How Remote First Nations in Canada can survive COVID-19?
The Canadian Minister of Indigenous Services, Marc Miller, issued the following statement today: “The COVID-19 pandemic is an unprecedented international emergency. My department is working hard on advancing a health response to this serious health crisis.
The ongoing delivery of essential services and supplies to remote First Nations communities in provinces where travel is currently limited is particularly challenging but critical to Canada’s overall response to COVID-19.
To minimize the risk and exposure of the virus to community members and service providers, Indigenous Services Canada (ISC) has been transporting essential service personnel and supplies via carefully managed charter flights with strict health safety
measures in place. The charter flights are often on airlines that already serve these communities and allow nursing and other personnel to board at terminals where the highest standard of health and safety procedures are being enforced.
Meanwhile, Crown-Indigenous Relations and Northern Affairs Canada is working with Transport Canada and territorial governments, that are responsible for primary health care, to ensure continuity of routes for goods and essential services in the territories and Inuit Nunangat.
The first flights to First Nations took place on April 22. That day, 45 nursing professionals were flown to and from 23 First Nations communities in fly-in communities in Ontario and Manitoba. On April 27 another 22 nursing professionals were flown to 13 First Nations communities in Ontario and 18 left the communities on the return charter flights. Flights continued on May 6, with 88 nurses flown to 35 fly-in communities in Ontario and Manitoba and 64 flying out of 31 fly-in communities on return charter flights.
These health care workers are part of the regular complement of nurses that normally service these fly-in communities. They are familiar with the communities and their continued support through this difficult time is laudable.
In addition to supporting the needs of the communities we serve, these flights help keep nurses and our other incredible health care professionals safe. One of our nurses, Ruth Lockhart, recently wrote to us to express her appreciation for the safe flight home to her family:
‘Thank you very much for all the work and effort that went into arranging the charters. I realize that this wasn’t an easy process and was quite stressful. I felt very privileged and special to be able to travel back home through the use of the charters. Thank you for looking out for us and finding the safest way home for us to be with our families.’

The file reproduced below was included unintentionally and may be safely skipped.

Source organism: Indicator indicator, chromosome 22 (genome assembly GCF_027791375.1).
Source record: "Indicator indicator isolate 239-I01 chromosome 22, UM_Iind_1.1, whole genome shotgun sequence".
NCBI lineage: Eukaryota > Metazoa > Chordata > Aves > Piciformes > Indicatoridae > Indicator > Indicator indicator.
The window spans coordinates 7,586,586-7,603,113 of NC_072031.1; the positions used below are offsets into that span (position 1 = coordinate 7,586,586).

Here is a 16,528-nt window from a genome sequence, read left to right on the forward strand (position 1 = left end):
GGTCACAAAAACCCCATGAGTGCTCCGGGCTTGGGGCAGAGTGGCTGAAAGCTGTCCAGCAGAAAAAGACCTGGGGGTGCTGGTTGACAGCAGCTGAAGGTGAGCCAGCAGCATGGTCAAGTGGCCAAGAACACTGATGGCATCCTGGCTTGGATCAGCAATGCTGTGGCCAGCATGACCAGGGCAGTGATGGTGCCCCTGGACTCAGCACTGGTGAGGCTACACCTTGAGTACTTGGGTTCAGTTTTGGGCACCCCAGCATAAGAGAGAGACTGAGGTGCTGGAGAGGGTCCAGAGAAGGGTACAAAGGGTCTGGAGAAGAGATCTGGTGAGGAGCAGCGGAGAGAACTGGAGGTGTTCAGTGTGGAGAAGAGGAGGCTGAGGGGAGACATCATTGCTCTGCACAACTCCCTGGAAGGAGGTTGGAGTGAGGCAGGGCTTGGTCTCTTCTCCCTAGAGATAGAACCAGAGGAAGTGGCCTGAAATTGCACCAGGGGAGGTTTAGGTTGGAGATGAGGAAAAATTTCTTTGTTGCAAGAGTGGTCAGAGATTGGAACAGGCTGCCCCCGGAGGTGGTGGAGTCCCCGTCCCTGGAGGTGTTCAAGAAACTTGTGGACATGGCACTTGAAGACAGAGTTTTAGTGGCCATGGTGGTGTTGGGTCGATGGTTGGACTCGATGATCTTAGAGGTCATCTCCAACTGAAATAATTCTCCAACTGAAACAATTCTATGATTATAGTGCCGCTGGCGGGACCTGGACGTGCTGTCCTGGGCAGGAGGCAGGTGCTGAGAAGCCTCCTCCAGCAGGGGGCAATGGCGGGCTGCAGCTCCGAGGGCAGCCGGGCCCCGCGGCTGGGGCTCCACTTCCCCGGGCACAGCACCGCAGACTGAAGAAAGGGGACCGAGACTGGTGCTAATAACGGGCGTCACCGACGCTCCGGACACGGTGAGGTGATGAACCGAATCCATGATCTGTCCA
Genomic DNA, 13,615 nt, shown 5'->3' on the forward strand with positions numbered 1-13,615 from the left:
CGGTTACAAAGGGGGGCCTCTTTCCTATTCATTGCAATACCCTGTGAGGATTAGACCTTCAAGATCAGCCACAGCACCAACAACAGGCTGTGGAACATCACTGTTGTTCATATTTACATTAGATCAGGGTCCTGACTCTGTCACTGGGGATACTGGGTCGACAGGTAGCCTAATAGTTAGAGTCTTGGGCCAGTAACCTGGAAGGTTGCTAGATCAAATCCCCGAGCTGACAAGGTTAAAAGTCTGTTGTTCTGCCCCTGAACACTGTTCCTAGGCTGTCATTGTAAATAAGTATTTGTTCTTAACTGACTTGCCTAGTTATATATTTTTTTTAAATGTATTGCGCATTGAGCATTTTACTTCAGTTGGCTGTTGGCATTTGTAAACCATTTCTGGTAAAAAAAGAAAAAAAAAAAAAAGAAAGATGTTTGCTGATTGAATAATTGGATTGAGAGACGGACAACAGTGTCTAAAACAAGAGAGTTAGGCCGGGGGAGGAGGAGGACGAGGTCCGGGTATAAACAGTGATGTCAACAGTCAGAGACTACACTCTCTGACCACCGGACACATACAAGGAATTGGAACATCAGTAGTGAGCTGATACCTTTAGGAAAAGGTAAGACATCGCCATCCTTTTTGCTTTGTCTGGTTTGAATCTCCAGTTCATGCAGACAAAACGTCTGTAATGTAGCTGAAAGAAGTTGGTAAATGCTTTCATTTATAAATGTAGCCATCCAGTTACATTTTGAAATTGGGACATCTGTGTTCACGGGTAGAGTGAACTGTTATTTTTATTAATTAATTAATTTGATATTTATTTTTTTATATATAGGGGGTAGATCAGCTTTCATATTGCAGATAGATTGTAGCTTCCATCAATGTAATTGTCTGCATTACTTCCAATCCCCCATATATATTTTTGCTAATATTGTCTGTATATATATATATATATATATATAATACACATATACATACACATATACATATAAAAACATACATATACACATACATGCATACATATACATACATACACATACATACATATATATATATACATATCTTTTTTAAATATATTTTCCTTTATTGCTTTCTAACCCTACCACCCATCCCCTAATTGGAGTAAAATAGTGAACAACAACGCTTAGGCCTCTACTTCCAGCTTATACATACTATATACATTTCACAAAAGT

I am grateful for the dedication and tireless efforts shown by Ruth and all nurses during these unprecedented times. I would like to extend my heartfelt thanks to all the nurses and essential personnel taking part in these charters to serve isolated communities, and to the leadership and community members who offer a warm welcome and support to them during their stays.
Nursing and other professionals are observing mandatory two-week, at-home self-isolation prior to traveling to communities aboard these flights. They are also required to self-screen their health status. Longer (four-week) rotations into communities are taking place to minimize changes in staff and to maximize the protection of the health and safety of community members.
Providing these charters ensures that health care and infrastructure professionals, medical supplies and equipment required to maintain critical infrastructure, such as water treatment plants, will be able to access these communities. It also provides flexibility to support other community needs such as emergency management responses, food security or medivac services, as required.
In addition to maintaining critical services, this approach also provides a much-needed revenue stream to airlines serving First Nations communities, helping to support their economic long-term viability. I would also like to thank the airlines that have made this unique initiative possible.
Future flights are planned for May 20, June 3 and June 17 to fly-in communities in Ontario, Manitoba, and Alberta for nurses, as well as other health care providers such as doctors and mental health service providers. Flights will then continue every four weeks until it is safe to return to the previous process. Other flights may be scheduled to bring cargo or other critical personnel such as professionals needed to maintain or fix critical infrastructure if additional needs are identified.
Merci, Thank you, Miigwetch, Marsi, Nakumik, ay-hay, niá:wen, wela’lin, huy chexw, marsi tchogh.
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Crown-Indigenous Relations and Northern Affairs Canada (CIRNAC)